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 Chief Delphi incorrect subtraction in get color pixel value
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#1
04-06-2012, 02:43 PM
 tilky Registered User AKA: Ryan Thielke FRC #3137 Team Role: Programmer Join Date: Nov 2011 Rookie Year: 2011 Location: Connetquot Posts: 177
incorrect subtraction in get color pixel value

for whatever reason, when i get the color pixel value of a pixel and convert it to rgb, if i subtract 20 from it, it comes out to some strange number (247 for what i was doing). I finally figured out that you need to convert the red green and blue values to singles in order to be able to do any math on the numbers and get the right answer. Does anyone have an explanation of this?
#2
04-07-2012, 03:52 PM
 Greg McKaskle Registered User no team (Team NI) Join Date: Apr 2008 Rookie Year: 2008 Location: Austin, TX Posts: 3,388
Re: incorrect subtraction in get color pixel value

I suspect that the math is being done with an unsigned 8 bit integer. In that system, 0 - 1 is equal to 255. Strange, and that is why integers are a bit of a risky tradeoff. To check this, do the math as normal, then add or subtract 256 to the number to get it back into the range of 0 to 255. That is the result that you will get with unsigned numbers.

#3
04-08-2012, 06:16 AM
 tilky Registered User AKA: Ryan Thielke FRC #3137 Team Role: Programmer Join Date: Nov 2011 Rookie Year: 2011 Location: Connetquot Posts: 177
Re: incorrect subtraction in get color pixel value

thats really weird that it would do that. do you have an explanation as to why this happens, or do you just know that it does.
#4
04-08-2012, 06:58 AM
 Mark McLeod Itinerant Programmer AKA: Hey dad...Father...MARK FRC #0358 (Robotic Eagles) Team Role: Engineer Join Date: Mar 2003 Rookie Year: 2002 Location: Hauppauge, Long Island, NY Posts: 6,798
Re: incorrect subtraction in get color pixel value

That's normal computer science
It makes sense once you begin thinking of each data type as the bits it is capable of storing, rather than the everyday math you are accustom to.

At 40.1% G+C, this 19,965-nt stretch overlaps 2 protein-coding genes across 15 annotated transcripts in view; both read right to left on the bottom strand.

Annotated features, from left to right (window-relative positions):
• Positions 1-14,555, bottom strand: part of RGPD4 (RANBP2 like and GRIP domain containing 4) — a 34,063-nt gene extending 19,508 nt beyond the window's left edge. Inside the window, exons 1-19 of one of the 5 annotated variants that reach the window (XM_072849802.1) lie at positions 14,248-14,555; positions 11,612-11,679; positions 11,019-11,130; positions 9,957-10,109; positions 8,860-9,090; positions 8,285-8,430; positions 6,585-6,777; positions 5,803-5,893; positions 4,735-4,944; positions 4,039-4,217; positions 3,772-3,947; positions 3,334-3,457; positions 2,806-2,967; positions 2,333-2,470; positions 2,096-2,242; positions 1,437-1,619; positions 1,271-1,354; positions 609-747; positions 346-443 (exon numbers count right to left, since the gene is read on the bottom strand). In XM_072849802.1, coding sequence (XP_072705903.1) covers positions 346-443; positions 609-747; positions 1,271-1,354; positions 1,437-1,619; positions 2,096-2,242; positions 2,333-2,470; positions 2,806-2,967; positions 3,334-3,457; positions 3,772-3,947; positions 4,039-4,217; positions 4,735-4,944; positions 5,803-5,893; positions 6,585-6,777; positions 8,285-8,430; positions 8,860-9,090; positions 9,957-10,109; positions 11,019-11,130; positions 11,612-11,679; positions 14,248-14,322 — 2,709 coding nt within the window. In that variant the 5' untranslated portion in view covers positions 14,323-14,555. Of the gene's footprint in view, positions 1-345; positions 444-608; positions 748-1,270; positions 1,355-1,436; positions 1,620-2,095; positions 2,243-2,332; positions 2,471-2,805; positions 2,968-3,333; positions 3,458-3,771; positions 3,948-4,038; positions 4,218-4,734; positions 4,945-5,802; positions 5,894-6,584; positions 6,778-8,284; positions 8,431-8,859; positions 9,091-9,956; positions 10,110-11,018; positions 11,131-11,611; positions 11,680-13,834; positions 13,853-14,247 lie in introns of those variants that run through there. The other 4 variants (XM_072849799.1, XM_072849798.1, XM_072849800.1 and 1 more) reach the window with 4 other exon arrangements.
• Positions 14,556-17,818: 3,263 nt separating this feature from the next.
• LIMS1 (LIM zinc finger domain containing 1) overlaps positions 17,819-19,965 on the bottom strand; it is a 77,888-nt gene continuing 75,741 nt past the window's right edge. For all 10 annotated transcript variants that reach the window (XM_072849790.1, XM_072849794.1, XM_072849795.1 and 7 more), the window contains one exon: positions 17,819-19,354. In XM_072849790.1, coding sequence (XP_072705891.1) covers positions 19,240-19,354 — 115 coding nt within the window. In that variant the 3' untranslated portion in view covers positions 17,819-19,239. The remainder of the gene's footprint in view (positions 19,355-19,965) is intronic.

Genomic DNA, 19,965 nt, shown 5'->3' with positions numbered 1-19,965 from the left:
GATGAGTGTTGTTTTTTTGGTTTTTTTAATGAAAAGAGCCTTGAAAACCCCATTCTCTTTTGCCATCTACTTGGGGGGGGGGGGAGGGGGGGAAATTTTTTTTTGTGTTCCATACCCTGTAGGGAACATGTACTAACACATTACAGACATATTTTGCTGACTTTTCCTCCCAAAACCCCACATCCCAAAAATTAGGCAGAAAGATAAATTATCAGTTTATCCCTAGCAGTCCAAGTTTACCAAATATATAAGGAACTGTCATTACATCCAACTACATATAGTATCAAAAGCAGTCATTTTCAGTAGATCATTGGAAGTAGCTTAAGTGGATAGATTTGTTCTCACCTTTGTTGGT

Each data type has it's own unique data representation and we have to understand what each of them means and how it affects the values we are storing in it and how the data types affect any calculations or intermediate calculations that we may go through.

If you use a data type that can only hold 0-255, then what would you expect to happen when adding or subtracting leaves us with a number outside the possible range? If you look in the LabVIEW palettes you'll find a dozen different data types you can use. Understanding why you would use each of them is one of those skills we develop.

Integer (computer science): http://en.wikipedia.org/wiki/Integer_%28computer_science%29
Signed number representations: http://en.wikipedia.org/wiki/Signed_...epresentations
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Last edited by Mark McLeod : 04-08-2012 at 07:04 AM.
#5
04-09-2012, 09:40 AM
 Greg McKaskle Registered User no team (Team NI) Join Date: Apr 2008 Rookie Year: 2008 Location: Austin, TX Posts: 3,388
Re: incorrect subtraction in get color pixel value

Welcome to the matrix.

Since computers are typically expected to be really fast, they take lots of shortcuts. They take advantage of not doing the things that people aren't looking at, etc. They are just as capable of being careful and accurate, but that is a tradeoff, and most people prefer their video fast instead of accurate.

What you are discovering in this instance, is that it is common for images to be saved with one byte for red, green, and blue. One byte can only hold 256 unique values, so the computer scientists decided to use them as an unsigned integers. Integers are specialized and can only store the a fixed set of values. Booleans can only store two value, bytes 256, shorts can store 65536, and longs can only store a measly 4 billion values. All of these share a similar discrete mathematical system that defines the results of addition, subtraction, multiplication, and other operations.

Is the result correct? It works as intended, but not the same as a calculator. That tradeoff allows it to do specialized work quickly. Can you figure out how to get the answer you wanted? Or can you describe what answer you wanted?

#6
04-09-2012, 06:42 PM
 tilky Registered User AKA: Ryan Thielke FRC #3137 Team Role: Programmer Join Date: Nov 2011 Rookie Year: 2011 Location: Connetquot Posts: 177
Re: incorrect subtraction in get color pixel value

i figured out how to fix it by converting them to singles, which would make sure they are the same

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